What President Donald Trump called a “breakthrough” on trade occurred when European Commission President Jean-Claude Junker sat down with Mr. Trump at the White House for a discussion that has eased tensions between the world’s two largest trading partners.
On July 25 the two leaders agreed to work together toward eliminating tariffs and other trade barriers on all industrial goods other than cars. They also promised to work to reduce barriers and increase trade in services, chemicals, pharmaceuticals and medical products, as well as soybeans.
In addition, the two leaders pledged greater strategic cooperation on energy, with the European Union seeking to expand its imports of liquefied natural gas from the United States in order to help diversify its energy supply.
At a news conference after their meeting, President Trump outlined these areas of accord and noted too that that the two men agreed to launch a dialogue on standards, in order to increase trade across all product sectors, and to reduce bureaucratic obstacles to trade. And they agreed to work with like-minded partners, including by reforming the World Trade Organization, to address unfair trading practices, including intellectual property theft, forced technology transfer, industrial subsidies, distortions created by state-owned enterprises, and overcapacity.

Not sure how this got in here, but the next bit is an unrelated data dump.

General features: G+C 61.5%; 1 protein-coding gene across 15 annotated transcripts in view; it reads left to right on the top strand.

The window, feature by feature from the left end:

President Trump noted that the general outline of what was agreed to by the United States and the EU is a commitment to move toward three zeros: zero tariffs, zero non-tariff trade barriers, and zero subsidies. The idea is to level the playing field.
President Trump characterized the meeting as the start of “a new phase in the relationship between the United States and the European Union –- a phase of close friendship; of strong trade relations in which both of us will win; of working better toward global security and prosperity.”
With a 1 trillion dollar bilateral trade relationship, the U.S. and the EU have the largest economic relationship anywhere in the world, President Trump noted. “We want to further this trade relationship to the benefit of all American and European citizens.”